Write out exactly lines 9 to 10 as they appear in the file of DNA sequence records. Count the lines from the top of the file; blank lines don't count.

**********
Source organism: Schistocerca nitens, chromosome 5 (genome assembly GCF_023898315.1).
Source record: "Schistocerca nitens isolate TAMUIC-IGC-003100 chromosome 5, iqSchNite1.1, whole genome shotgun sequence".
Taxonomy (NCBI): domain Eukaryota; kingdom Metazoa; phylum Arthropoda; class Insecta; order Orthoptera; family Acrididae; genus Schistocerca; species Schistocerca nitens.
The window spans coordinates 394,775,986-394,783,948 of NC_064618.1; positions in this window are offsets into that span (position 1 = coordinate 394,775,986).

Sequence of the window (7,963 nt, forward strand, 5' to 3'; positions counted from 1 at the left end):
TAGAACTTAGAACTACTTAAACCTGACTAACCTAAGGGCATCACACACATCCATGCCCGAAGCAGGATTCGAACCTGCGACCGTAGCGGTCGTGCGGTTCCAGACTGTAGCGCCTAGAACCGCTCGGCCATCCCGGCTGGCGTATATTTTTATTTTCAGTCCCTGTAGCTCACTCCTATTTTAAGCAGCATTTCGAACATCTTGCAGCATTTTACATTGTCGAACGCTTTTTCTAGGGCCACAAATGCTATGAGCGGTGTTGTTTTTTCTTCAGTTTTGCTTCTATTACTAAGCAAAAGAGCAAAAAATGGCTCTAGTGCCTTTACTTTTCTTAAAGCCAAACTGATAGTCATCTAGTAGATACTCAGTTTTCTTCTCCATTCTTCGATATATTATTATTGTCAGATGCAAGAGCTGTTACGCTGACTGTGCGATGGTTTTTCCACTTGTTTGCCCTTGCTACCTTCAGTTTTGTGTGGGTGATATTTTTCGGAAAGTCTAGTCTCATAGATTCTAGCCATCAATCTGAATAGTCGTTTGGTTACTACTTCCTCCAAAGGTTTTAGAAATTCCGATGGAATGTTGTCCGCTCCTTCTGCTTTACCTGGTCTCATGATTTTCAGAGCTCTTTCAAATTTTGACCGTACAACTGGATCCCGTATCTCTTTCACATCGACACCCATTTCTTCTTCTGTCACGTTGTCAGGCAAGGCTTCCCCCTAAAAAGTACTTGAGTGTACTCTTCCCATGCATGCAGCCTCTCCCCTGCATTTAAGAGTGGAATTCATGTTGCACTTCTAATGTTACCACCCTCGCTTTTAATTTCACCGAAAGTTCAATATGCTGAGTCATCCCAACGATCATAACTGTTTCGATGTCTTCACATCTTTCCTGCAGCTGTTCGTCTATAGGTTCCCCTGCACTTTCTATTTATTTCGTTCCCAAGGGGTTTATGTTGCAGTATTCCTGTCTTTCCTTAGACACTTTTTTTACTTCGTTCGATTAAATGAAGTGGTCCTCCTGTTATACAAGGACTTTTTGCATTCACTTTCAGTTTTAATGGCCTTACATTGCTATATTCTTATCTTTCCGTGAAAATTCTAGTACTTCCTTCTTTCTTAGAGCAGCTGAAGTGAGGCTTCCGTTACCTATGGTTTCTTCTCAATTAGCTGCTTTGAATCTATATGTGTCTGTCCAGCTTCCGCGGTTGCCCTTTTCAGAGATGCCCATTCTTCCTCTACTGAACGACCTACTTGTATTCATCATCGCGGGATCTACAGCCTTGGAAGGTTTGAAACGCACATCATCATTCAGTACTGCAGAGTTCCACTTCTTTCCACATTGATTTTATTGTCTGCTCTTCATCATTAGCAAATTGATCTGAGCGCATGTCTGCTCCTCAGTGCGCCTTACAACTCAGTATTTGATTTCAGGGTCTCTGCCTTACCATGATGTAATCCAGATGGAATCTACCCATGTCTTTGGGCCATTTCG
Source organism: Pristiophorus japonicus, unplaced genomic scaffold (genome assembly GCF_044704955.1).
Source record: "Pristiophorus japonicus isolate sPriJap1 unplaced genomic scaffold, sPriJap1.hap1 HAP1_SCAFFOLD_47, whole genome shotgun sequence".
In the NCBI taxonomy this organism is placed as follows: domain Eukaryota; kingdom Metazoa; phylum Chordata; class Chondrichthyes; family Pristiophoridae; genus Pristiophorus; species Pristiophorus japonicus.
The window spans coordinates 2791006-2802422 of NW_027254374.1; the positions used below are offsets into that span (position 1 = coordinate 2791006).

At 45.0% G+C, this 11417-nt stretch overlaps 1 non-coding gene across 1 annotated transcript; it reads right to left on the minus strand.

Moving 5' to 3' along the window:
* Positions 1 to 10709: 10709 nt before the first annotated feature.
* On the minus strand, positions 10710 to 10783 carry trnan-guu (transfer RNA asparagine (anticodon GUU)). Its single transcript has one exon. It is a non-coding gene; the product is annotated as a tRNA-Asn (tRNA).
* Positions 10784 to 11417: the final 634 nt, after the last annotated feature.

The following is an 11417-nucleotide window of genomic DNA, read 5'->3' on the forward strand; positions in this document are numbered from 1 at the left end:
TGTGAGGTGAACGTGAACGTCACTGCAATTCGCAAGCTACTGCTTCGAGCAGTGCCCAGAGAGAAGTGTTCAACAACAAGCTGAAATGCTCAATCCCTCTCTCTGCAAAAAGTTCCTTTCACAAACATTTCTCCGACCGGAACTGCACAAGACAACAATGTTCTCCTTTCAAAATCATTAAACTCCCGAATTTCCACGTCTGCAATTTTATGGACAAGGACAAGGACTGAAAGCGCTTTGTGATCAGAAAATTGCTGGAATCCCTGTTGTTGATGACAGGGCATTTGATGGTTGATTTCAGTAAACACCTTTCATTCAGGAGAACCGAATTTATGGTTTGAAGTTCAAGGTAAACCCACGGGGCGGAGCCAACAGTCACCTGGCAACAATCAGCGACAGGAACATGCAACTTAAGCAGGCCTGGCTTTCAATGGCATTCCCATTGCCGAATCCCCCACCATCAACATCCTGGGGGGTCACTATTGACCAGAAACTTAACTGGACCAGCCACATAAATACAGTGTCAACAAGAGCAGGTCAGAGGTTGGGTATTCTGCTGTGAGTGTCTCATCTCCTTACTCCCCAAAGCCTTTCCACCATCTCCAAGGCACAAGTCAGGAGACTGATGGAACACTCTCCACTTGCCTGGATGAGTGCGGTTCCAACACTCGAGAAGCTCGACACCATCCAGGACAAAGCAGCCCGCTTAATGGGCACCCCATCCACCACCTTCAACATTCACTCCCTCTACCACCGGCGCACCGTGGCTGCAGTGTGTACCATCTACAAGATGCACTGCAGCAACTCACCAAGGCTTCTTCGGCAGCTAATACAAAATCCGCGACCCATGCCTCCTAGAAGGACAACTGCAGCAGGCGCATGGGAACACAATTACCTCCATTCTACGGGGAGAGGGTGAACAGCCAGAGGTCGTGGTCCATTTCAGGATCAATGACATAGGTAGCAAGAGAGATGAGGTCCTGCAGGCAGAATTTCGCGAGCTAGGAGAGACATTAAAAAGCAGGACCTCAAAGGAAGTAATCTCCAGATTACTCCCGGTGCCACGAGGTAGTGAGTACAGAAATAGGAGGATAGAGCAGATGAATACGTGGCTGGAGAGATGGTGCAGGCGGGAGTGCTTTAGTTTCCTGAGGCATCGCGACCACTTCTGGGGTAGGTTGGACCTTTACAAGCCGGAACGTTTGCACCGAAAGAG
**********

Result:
In the NCBI taxonomy this organism is placed as follows: domain Eukaryota; kingdom Metazoa; phylum Chordata; class Chondrichthyes; family Pristiophoridae; genus Pristiophorus; species Pristiophorus japonicus.
The window spans coordinates 2791006-2802422 of NW_027254374.1; the positions used below are offsets into that span (position 1 = coordinate 2791006).